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Decisions, decisions. What’s a devoted gardener to do with brugmansia as winter approaches?

For opulence and tropical splendor there’s nothing like angel’s trumpet (Brugmansia). Tall, elegant, with draping fragrant bells of bloom, it can dominate a patio, balcony or an entry way like little else.

But here’s the rub. It’s not hardy in Chicagoland. So this raises the sticky issue of overwintering. Should you just toss the plant when winter comes? Some do. Others would like to save it for another year. But how?


Article ThumbBeyond Violet

African violets are pushing the envelope when it comes to colors and flower forms. Ruffles, anyone?

When I was a child, I was totally mesmerized by the intense colors of the African violets that seemed to bloom continuously on my grandmother’s windowsills. I would stare in wonder at those jewel-colored blooms surrounded by collars of fuzzy leaves, fully convinced that only experienced gardeners of my grandmother’s reputation could get plants to bloom so gloriously indoors.


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Features
Suburban Subdivision Triumph

Who says that gardening on a former cornfield is doomed to fail? Certainly not Laverne and Pete Bohlin, whose garden is a …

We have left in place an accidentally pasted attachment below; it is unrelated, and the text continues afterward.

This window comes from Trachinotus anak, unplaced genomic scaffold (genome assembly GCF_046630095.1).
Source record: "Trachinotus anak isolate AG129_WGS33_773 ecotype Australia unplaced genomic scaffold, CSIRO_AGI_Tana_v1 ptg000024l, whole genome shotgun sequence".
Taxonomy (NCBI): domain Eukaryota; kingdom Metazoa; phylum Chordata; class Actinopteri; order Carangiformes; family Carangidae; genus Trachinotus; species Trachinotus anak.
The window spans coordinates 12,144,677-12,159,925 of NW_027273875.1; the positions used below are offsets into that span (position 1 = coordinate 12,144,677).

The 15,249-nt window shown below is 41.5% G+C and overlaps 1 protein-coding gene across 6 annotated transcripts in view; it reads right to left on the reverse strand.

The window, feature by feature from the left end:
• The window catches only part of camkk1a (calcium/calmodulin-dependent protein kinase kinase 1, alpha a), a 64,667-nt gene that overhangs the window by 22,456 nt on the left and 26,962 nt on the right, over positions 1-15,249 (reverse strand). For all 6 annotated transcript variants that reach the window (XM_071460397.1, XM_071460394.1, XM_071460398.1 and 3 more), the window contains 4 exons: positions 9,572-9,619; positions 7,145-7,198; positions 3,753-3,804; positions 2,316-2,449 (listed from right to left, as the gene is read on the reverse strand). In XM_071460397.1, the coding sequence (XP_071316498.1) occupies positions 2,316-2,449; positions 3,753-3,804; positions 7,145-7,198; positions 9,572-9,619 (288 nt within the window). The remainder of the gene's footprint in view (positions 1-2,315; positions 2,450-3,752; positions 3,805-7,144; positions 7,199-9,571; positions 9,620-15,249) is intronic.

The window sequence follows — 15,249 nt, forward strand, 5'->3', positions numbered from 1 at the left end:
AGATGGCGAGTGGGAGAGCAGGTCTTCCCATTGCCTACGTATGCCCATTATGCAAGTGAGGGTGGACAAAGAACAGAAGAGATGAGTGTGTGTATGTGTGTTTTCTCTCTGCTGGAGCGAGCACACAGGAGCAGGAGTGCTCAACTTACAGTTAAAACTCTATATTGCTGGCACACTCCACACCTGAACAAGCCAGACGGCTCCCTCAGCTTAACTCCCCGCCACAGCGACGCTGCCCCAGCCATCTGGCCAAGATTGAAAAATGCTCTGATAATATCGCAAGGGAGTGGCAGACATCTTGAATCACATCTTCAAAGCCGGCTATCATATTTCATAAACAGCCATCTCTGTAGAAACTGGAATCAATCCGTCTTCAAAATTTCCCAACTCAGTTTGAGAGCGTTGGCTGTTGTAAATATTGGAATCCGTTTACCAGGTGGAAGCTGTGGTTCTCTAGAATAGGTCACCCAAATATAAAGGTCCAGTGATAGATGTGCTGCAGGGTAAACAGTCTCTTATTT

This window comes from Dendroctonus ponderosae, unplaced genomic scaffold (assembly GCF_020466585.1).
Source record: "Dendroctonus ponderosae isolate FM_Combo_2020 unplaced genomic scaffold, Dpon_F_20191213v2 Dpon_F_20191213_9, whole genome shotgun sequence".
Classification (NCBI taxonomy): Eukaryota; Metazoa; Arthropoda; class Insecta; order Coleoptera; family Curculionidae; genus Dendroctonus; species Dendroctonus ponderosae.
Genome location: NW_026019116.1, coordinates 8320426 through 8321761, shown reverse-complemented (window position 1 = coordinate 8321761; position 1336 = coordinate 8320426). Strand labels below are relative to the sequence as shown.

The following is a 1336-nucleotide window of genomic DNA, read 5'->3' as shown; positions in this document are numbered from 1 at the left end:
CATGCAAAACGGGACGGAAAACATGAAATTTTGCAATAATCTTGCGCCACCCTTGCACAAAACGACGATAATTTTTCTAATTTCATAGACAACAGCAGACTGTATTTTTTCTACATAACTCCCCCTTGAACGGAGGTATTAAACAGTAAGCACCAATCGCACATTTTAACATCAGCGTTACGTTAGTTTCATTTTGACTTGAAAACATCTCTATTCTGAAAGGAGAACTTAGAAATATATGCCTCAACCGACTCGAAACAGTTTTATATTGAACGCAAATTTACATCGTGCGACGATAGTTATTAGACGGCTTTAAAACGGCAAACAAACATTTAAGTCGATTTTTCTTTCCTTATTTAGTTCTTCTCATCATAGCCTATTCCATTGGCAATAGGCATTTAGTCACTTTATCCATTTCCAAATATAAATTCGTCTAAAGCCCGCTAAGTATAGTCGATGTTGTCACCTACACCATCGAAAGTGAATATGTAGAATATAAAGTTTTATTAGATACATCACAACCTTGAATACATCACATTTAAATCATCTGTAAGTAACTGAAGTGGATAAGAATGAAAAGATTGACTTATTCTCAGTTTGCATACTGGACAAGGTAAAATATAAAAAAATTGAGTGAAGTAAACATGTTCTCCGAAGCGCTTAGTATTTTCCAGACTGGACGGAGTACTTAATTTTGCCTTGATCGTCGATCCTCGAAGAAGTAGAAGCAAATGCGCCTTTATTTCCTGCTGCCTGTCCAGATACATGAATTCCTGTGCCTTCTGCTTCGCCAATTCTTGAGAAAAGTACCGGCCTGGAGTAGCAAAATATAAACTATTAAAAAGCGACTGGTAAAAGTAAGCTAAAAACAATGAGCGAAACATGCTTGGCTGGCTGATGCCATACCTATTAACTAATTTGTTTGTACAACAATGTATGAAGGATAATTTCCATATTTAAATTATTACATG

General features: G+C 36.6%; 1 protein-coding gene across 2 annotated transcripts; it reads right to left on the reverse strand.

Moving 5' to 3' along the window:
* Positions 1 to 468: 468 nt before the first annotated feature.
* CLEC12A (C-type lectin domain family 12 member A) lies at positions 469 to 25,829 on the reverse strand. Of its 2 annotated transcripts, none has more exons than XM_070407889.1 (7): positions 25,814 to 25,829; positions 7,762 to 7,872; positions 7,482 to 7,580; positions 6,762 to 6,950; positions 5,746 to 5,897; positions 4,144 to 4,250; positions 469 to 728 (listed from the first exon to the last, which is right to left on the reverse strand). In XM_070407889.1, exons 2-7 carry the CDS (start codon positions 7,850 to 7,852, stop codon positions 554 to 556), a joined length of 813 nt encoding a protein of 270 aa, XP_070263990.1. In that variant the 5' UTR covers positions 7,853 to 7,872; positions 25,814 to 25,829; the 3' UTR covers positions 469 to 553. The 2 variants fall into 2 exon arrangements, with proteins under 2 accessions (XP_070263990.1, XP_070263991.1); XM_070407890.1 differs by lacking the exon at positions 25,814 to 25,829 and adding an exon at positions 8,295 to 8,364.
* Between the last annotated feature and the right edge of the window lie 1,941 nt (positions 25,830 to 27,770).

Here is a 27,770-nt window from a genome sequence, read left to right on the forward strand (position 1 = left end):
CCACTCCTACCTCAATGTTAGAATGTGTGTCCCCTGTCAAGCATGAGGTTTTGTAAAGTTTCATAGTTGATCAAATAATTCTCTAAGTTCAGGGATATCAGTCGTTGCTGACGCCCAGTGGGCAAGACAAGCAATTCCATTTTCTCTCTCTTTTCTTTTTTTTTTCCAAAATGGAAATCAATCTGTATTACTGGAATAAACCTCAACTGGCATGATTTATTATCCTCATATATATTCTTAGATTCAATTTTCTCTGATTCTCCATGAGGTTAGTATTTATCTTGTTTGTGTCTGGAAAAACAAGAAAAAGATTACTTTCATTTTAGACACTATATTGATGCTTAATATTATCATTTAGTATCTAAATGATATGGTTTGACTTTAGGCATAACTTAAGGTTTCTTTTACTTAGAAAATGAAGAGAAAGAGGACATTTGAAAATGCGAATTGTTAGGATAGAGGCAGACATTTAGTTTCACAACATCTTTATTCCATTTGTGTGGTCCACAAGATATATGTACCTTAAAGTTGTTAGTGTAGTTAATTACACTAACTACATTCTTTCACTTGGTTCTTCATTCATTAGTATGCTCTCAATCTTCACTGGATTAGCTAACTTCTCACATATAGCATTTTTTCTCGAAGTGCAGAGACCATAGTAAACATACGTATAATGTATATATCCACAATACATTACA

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Blog
Butterflies in February?

On a sunny winter day a few years ago, I strolled into our Palos-area garden looking for signs of snowdrops


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Columns
Saving Dahlias

How to store dahlia tubers for planting next spring.


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Columns
Weed Watch

When I do garden talks, there are a number of questions that pop up repeatedly. For instance, “Is that your real hair?” is ...


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Columns
Garden Wars

If ever there was dark side to an avocation based on goodness and light, it is the idea of a “gardening competition.”


questions

I have twelve beautiful blooming violet plants on my office desk, placed 12 inches from a light source that’s kept burning day and night. I water them from the bottom and let the water remain in the saucer.

No matter what I spray, I continue to have gnats and other insects in my soil. I also occasionally start to get yellow spots on the tips of the leaves and then the spots start going down the leaves. What’s going on here?

I have two 3-year-old rose of Sharon plants, about 20 feet apart. One blooms every year. The other plant forms about 100 buds and looks healthy, but it has not bloomed in the last two years. The buds are solidly closed and look as if they are rotting from the inside out. There does not seem to be any sign of insects on the plant. What is this problem?

Miniature gardening is the rage. What enchanting miniature plants work well in a shaded area?

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